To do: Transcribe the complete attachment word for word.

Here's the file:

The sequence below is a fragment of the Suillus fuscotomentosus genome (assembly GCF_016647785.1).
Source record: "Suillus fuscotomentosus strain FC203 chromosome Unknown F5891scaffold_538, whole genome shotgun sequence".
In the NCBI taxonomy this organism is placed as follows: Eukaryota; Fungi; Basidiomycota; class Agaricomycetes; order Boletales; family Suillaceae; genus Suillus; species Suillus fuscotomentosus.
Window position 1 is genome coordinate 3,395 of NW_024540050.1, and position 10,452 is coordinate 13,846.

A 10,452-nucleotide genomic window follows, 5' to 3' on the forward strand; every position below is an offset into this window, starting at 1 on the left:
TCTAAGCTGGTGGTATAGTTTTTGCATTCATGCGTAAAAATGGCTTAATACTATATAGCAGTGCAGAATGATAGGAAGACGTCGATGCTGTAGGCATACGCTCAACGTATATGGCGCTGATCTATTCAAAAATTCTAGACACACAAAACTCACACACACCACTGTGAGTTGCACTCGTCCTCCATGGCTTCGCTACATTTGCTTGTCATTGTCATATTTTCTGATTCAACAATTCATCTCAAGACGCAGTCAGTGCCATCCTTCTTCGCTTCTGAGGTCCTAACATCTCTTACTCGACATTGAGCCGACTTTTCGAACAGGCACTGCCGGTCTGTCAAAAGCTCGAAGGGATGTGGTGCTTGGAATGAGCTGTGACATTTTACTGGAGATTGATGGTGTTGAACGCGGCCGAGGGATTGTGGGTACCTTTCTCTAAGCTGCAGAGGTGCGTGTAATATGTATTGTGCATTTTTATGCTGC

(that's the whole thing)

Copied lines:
The sequence below is a fragment of the Suillus fuscotomentosus genome (assembly GCF_016647785.1).
Source record: "Suillus fuscotomentosus strain FC203 chromosome Unknown F5891scaffold_538, whole genome shotgun sequence".
In the NCBI taxonomy this organism is placed as follows: Eukaryota; Fungi; Basidiomycota; class Agaricomycetes; order Boletales; family Suillaceae; genus Suillus; species Suillus fuscotomentosus.
Window position 1 is genome coordinate 3,395 of NW_024540050.1, and position 10,452 is coordinate 13,846.

A 10,452-nucleotide genomic window follows, 5' to 3' on the forward strand; every position below is an offset into this window, starting at 1 on the left:
TCTAAGCTGGTGGTATAGTTTTTGCATTCATGCGTAAAAATGGCTTAATACTATATAGCAGTGCAGAATGATAGGAAGACGTCGATGCTGTAGGCATACGCTCAACGTATATGGCGCTGATCTATTCAAAAATTCTAGACACACAAAACTCACACACACCACTGTGAGTTGCACTCGTCCTCCATGGCTTCGCTACATTTGCTTGTCATTGTCATATTTTCTGATTCAACAATTCATCTCAAGACGCAGTCAGTGCCATCCTTCTTCGCTTCTGAGGTCCTAACATCTCTTACTCGACATTGAGCCGACTTTTCGAACAGGCACTGCCGGTCTGTCAAAAGCTCGAAGGGATGTGGTGCTTGGAATGAGCTGTGACATTTTACTGGAGATTGATGGTGTTGAACGCGGCCGAGGGATTGTGGGTACCTTTCTCTAAGCTGCAGAGGTGCGTGTAATATGTATTGTGCATTTTTATGCTGC